"If I think about the future of cinema as art, I shiver" (Y. Ozu, 1959)

FUTURE OF CINEMA IF YOU WANT TO KNOW - Interview with Vlado Škafar

Monday, 11 July 2016 10:50

Donatello Fumarola

Secrets beyond the open doors: Mama by Vlado Škafar

Vlado Škafar is the co-founder of Slovenian cinematheque (Slovenska Kinoteka) and after a period when he used to write for the review “ekran”, in the early 2000’s he starts to make films. The first long-feature was Peterka: leto odlocitve (2003) a strange and strangely dark portrait of a young sky-jumper who finds the deep and sad feeling of the falling after a big succes he got in his beginning career. There’s something that let us think about Herzog’s The Great Extasy of the Woodcarver Steiner in that film, not just for the subject, but for the subtle ruggedness of the approach of the filmmaker to his subject, that could be also taken as a metaphor of cinema (and his history) in itself.


His ‘family trilogy’ began in 2009 with a Letter to a Child (Otroci) that still follow a documentary tendency, broken here and there by the cinematic sensitivity of Škafar, who know very well its tools and allow himself the possibility of letting him be surprised from the unknown (that in the successive film, Oča / Dad, take place in the end of the film as a discovery, as a flagrancy of the reality and as an opening door to a freedom to be taken). Now Mama arrives with his strong sweetness and his seductive smell of everything-is-hidden/everything-is-possible; Mama is the portrait of a reality to be discovered at his highest (and heaviest) point. We just can flew over it, or - eventually – dance. And the film follow this beautiful flow, becaming mother of the two other film, in some way.


His slowness, his not-exotic-way to spend time with what he see, his incredibly and admirable lack of spectacle, puts this filmmaker quite out of the loop of the trend that dominate the international panorama, more or less the same everywhere. But there’s still some exception: the International Film Festival Rotterdam, the FIDMarseille and I Milleocchi in Trieste (next september).



First of all, I have to ask you about this trilogy that you have accomplish: Letter to a child, Dad (2010) and now Mama. From which thinking or from which necessity came those three films? Can you tell me something about that? My impression is that the three films hide something, a kind of a secret... In this last one it looks evident (to me, at least). There's a secret that the films carry on, and it looks that the films cannot tell it (as it is natural in every good film, all the cinema hide a secret that cannot be tell). Now I don't want that you tell now this secret, but I wonder what a secret can be so strong to drive and to let a film exist around it without revealing the naked substance...


There was no trilogy in my mind going forward. Letter to a Child (Otroci) was a layout for further exploration of human life, human being and film language. Three films followed, also A girl and a Tree, each bringing a more profound view of being - transcending the human being point of view. Looking back I can see some sort of trilogy, I call it “trilogy of pain and beauty” or “trilogy of suffering and beauty”. One comment said that in my films suffering is shown with so much beauty that it becomes its opposite. Gabriella, the music therapist in Mother, says there is too much suffering around suffering - suffering needs beauty. So pain, suffering and beauty are in the core of these films.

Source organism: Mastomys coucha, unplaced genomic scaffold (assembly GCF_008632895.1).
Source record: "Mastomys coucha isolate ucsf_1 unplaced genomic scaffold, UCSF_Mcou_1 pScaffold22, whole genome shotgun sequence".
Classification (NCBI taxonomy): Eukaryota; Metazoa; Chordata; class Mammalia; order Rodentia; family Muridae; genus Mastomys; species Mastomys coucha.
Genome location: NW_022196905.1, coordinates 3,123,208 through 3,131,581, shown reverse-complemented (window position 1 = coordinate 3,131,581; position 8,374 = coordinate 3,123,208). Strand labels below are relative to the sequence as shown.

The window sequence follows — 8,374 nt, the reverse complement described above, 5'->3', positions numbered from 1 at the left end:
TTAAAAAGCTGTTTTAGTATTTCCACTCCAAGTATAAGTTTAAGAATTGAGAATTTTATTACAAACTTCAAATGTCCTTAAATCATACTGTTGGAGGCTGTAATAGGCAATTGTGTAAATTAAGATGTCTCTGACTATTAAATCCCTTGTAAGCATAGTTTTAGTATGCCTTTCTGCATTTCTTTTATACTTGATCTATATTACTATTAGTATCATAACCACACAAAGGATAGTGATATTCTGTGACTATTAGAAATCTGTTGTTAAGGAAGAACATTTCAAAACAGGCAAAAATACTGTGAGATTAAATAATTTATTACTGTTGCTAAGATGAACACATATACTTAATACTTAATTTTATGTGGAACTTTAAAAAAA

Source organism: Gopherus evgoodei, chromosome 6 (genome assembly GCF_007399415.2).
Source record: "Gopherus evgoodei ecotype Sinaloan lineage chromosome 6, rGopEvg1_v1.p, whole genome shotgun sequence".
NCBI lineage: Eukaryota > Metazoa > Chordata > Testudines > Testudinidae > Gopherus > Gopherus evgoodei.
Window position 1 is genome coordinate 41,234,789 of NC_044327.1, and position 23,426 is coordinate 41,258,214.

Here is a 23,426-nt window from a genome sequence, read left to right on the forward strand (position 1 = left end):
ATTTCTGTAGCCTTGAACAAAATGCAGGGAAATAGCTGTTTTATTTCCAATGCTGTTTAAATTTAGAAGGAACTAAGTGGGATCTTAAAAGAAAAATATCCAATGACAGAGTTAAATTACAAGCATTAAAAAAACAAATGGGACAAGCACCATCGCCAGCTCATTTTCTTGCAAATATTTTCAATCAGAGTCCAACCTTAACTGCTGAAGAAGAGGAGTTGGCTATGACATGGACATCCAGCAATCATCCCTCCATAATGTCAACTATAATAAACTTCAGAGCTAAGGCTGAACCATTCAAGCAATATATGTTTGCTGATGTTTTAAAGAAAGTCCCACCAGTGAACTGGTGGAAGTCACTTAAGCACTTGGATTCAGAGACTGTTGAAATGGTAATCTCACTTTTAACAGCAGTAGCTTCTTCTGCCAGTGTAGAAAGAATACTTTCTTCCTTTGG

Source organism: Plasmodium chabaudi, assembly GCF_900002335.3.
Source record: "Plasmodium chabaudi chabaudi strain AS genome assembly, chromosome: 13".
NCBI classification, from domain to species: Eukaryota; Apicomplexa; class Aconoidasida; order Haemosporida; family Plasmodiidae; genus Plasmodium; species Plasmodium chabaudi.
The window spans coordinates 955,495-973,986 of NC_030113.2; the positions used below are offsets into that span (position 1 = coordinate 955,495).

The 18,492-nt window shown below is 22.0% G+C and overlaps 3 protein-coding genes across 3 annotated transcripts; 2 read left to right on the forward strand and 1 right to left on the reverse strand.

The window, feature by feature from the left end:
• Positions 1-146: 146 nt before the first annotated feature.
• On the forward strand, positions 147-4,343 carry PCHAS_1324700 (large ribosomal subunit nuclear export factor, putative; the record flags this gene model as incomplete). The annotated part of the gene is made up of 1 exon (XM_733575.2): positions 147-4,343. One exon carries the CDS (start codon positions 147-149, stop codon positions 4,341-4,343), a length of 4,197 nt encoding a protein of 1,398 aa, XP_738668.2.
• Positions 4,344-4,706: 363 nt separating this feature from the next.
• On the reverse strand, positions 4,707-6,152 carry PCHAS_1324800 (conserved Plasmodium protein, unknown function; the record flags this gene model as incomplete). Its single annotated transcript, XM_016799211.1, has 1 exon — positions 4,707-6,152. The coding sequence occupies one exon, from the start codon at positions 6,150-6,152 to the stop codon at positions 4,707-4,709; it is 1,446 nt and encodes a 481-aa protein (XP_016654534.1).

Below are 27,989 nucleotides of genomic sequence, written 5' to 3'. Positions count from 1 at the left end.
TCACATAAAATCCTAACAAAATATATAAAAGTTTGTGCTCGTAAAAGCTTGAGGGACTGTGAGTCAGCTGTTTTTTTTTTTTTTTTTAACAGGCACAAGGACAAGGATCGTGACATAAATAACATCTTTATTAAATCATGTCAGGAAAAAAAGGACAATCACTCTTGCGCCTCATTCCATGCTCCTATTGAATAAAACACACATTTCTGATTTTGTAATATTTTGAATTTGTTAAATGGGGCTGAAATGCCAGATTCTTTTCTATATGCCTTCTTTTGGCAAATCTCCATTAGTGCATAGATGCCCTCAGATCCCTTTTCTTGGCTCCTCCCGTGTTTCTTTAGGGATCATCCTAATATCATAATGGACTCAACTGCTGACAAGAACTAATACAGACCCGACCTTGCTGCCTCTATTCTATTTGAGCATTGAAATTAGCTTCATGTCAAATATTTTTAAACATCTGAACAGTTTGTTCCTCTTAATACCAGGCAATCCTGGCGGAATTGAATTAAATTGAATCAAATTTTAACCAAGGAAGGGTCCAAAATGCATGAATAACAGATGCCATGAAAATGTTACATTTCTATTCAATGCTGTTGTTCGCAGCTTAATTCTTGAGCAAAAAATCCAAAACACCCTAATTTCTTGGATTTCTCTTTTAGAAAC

But to me there is more to these films. Because suffering and beauty are mostly human notions. They are connected with the sense of time. Having a sense of past, present, future, having the sense of self creates this notions. But then there is a sense of eternity of any given moment. Timelessness. If you look at even the most painful moment of your life from the perspective of timelessness (which is also selflessness) it becomes something that is maybe close to what you call a secret. I like your idea of secret connected with my films. Thinking about Mother I wrote in my notebook: “Every human being brings to the world a secret - a silent message that cannot be revealed (at least not with words etc.). This secret is his deepest solitude And it is his mystery that touches other people the most.” To me this kind of mystery is the most attractive thing about individual human being.

And then there is a secret that transcends human being (we can sense it without knowing about it) - the sun that appears in the scene with mother sleeping in the twilight landscape is this kind of secret. And in the monastery scene there is an eruption where all existence joins the mother in a choir of resonating mysteries.


I was happy to hear from different people that this film succeeds to express what is unutterable.


Vlado Skafar



In the very beginning of Mother the characters come out from a white ‘fog’. It makes me think about two russian film-makers: Larisa Shepitko and Aleksander Sokurov, that had worked - each one in their personal way - with the shape of the frame in a very particular way, using the colors, the cross dissolve, the vanishing point of the shaped images, as you do. I wonder if there’s an intention from your side, if you did think about this film-makers in doing your film (and, if I can add more, I would like to ask you what do you think about Terrence Malick, who works in a similar direction...)